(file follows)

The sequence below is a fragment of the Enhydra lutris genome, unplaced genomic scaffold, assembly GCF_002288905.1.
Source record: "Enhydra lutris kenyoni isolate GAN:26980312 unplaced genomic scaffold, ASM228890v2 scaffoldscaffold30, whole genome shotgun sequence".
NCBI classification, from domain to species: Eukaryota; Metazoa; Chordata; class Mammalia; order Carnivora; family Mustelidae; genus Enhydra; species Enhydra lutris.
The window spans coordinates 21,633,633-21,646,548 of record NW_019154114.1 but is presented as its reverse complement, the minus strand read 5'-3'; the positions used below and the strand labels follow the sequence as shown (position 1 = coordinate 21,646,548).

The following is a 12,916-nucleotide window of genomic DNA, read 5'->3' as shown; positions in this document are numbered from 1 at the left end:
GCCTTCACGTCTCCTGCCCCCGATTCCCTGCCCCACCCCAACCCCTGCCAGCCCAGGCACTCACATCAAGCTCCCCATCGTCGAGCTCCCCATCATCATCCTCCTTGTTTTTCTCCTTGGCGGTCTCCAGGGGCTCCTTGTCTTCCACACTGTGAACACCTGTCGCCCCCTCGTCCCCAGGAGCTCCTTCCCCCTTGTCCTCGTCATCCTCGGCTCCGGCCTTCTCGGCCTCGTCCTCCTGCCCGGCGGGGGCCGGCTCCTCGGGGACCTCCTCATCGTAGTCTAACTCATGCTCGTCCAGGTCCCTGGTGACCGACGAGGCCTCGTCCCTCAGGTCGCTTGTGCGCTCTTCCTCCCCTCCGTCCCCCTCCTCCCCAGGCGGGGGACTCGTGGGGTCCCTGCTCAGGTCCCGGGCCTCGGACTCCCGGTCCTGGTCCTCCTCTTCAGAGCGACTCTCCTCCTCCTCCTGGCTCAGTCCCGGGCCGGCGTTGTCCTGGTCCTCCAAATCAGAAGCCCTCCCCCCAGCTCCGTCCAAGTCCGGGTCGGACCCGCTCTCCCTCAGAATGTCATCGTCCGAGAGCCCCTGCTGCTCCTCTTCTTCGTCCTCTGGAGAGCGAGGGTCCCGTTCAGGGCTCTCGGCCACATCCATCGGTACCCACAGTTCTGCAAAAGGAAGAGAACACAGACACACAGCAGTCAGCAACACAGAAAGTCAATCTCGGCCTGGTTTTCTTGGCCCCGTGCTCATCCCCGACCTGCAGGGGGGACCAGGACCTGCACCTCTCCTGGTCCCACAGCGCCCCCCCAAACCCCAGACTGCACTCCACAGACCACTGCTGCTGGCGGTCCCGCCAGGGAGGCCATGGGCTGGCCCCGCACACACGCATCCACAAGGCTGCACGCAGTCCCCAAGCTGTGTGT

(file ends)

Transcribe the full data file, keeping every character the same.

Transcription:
The sequence below is a fragment of the Enhydra lutris genome, unplaced genomic scaffold, assembly GCF_002288905.1.
Source record: "Enhydra lutris kenyoni isolate GAN:26980312 unplaced genomic scaffold, ASM228890v2 scaffoldscaffold30, whole genome shotgun sequence".
NCBI classification, from domain to species: Eukaryota; Metazoa; Chordata; class Mammalia; order Carnivora; family Mustelidae; genus Enhydra; species Enhydra lutris.
The window spans coordinates 21,633,633-21,646,548 of record NW_019154114.1 but is presented as its reverse complement, the minus strand read 5'-3'; the positions used below and the strand labels follow the sequence as shown (position 1 = coordinate 21,646,548).

The following is a 12,916-nucleotide window of genomic DNA, read 5'->3' as shown; positions in this document are numbered from 1 at the left end:
GCCTTCACGTCTCCTGCCCCCGATTCCCTGCCCCACCCCAACCCCTGCCAGCCCAGGCACTCACATCAAGCTCCCCATCGTCGAGCTCCCCATCATCATCCTCCTTGTTTTTCTCCTTGGCGGTCTCCAGGGGCTCCTTGTCTTCCACACTGTGAACACCTGTCGCCCCCTCGTCCCCAGGAGCTCCTTCCCCCTTGTCCTCGTCATCCTCGGCTCCGGCCTTCTCGGCCTCGTCCTCCTGCCCGGCGGGGGCCGGCTCCTCGGGGACCTCCTCATCGTAGTCTAACTCATGCTCGTCCAGGTCCCTGGTGACCGACGAGGCCTCGTCCCTCAGGTCGCTTGTGCGCTCTTCCTCCCCTCCGTCCCCCTCCTCCCCAGGCGGGGGACTCGTGGGGTCCCTGCTCAGGTCCCGGGCCTCGGACTCCCGGTCCTGGTCCTCCTCTTCAGAGCGACTCTCCTCCTCCTCCTGGCTCAGTCCCGGGCCGGCGTTGTCCTGGTCCTCCAAATCAGAAGCCCTCCCCCCAGCTCCGTCCAAGTCCGGGTCGGACCCGCTCTCCCTCAGAATGTCATCGTCCGAGAGCCCCTGCTGCTCCTCTTCTTCGTCCTCTGGAGAGCGAGGGTCCCGTTCAGGGCTCTCGGCCACATCCATCGGTACCCACAGTTCTGCAAAAGGAAGAGAACACAGACACACAGCAGTCAGCAACACAGAAAGTCAATCTCGGCCTGGTTTTCTTGGCCCCGTGCTCATCCCCGACCTGCAGGGGGGACCAGGACCTGCACCTCTCCTGGTCCCACAGCGCCCCCCCAAACCCCAGACTGCACTCCACAGACCACTGCTGCTGGCGGTCCCGCCAGGGAGGCCATGGGCTGGCCCCGCACACACGCATCCACAAGGCTGCACGCAGTCCCCAAGCTGTGTGT